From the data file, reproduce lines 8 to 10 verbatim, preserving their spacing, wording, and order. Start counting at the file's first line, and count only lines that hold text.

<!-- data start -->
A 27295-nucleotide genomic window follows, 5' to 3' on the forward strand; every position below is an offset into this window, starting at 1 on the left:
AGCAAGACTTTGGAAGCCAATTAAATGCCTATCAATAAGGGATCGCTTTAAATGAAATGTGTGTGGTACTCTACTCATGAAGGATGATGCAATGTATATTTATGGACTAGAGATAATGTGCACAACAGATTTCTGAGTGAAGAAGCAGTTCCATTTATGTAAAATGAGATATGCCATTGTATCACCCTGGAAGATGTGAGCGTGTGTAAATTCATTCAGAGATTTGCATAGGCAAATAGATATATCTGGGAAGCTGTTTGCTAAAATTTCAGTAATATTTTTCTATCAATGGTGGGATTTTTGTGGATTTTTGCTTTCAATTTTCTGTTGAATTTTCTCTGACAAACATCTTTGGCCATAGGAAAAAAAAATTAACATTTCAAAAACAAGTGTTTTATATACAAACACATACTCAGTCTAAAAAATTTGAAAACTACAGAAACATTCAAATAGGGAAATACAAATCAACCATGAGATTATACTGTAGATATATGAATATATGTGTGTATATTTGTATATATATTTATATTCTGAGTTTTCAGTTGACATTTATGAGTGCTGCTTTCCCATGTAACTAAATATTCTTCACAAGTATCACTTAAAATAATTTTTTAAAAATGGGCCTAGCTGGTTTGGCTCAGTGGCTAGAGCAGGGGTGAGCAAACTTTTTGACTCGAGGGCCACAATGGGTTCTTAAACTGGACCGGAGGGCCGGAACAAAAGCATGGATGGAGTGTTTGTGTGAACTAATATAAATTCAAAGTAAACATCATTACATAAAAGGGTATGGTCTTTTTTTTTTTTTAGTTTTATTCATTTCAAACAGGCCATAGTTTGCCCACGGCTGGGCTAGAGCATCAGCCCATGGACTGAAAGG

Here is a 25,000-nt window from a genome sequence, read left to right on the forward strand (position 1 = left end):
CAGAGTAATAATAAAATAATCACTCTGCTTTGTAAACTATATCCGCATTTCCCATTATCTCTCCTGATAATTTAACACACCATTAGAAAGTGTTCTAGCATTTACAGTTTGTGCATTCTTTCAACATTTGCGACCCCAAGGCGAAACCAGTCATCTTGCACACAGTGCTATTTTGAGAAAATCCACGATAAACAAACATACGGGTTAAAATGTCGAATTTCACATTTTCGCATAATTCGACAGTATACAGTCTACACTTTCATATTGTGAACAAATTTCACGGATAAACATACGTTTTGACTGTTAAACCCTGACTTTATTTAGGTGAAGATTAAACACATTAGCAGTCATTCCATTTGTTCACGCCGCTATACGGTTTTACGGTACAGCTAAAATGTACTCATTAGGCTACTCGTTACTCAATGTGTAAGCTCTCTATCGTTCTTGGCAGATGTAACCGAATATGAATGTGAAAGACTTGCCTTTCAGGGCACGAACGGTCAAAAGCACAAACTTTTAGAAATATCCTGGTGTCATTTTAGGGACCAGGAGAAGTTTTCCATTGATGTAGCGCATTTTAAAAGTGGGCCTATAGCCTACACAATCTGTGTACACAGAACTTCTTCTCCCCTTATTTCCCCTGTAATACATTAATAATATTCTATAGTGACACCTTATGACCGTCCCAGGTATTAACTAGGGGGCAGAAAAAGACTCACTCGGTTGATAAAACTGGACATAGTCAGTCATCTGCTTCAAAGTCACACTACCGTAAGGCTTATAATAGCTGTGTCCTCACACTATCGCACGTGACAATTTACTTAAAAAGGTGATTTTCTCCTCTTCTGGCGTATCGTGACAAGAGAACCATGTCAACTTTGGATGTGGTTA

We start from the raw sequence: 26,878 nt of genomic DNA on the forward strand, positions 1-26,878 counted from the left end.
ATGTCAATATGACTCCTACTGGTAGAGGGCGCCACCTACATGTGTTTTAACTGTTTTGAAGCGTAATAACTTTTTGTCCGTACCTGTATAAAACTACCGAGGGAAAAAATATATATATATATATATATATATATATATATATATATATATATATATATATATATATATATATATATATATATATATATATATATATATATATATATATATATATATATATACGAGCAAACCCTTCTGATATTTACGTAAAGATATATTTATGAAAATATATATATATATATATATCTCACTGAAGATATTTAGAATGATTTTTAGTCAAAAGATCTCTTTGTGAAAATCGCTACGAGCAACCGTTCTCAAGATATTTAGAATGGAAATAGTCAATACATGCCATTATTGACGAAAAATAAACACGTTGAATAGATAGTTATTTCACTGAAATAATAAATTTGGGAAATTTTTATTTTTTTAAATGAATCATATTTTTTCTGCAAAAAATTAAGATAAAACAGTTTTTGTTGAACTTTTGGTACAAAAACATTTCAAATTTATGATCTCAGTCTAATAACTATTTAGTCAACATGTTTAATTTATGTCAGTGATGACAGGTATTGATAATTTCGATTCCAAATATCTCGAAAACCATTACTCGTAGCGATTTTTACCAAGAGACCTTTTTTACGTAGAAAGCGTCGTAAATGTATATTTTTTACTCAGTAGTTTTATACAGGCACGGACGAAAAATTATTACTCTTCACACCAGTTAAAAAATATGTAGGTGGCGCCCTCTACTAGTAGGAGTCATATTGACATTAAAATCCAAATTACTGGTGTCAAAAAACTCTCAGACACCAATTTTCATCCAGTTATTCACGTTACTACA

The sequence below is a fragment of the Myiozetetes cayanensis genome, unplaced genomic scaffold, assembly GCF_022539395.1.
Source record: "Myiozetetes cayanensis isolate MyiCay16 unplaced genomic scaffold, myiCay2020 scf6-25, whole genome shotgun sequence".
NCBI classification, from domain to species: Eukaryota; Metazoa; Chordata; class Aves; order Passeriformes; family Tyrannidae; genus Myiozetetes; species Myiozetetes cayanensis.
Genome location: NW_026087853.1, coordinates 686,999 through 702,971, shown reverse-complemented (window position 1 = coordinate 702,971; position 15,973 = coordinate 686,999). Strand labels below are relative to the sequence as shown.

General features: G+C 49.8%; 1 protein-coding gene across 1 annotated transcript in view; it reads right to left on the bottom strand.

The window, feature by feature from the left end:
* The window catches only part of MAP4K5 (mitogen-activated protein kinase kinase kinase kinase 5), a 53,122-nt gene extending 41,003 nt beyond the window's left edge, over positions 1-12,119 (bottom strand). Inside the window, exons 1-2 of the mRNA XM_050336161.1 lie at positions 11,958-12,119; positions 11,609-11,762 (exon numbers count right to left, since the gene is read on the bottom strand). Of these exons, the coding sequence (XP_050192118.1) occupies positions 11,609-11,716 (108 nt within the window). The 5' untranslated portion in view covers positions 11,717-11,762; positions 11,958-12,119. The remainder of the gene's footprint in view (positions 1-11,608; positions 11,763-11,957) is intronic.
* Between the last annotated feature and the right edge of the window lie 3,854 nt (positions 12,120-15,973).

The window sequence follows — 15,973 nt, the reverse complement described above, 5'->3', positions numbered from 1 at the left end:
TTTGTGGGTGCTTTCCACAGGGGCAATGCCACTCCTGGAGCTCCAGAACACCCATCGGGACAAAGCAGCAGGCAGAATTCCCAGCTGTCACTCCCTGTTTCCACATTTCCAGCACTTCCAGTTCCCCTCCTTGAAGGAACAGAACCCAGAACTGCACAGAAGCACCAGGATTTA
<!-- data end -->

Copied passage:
Source record: "Myiozetetes cayanensis isolate MyiCay16 unplaced genomic scaffold, myiCay2020 scf6-25, whole genome shotgun sequence".
NCBI classification, from domain to species: Eukaryota; Metazoa; Chordata; class Aves; order Passeriformes; family Tyrannidae; genus Myiozetetes; species Myiozetetes cayanensis.
Genome location: NW_026087853.1, coordinates 686,999 through 702,971, shown reverse-complemented (window position 1 = coordinate 702,971; position 15,973 = coordinate 686,999). Strand labels below are relative to the sequence as shown.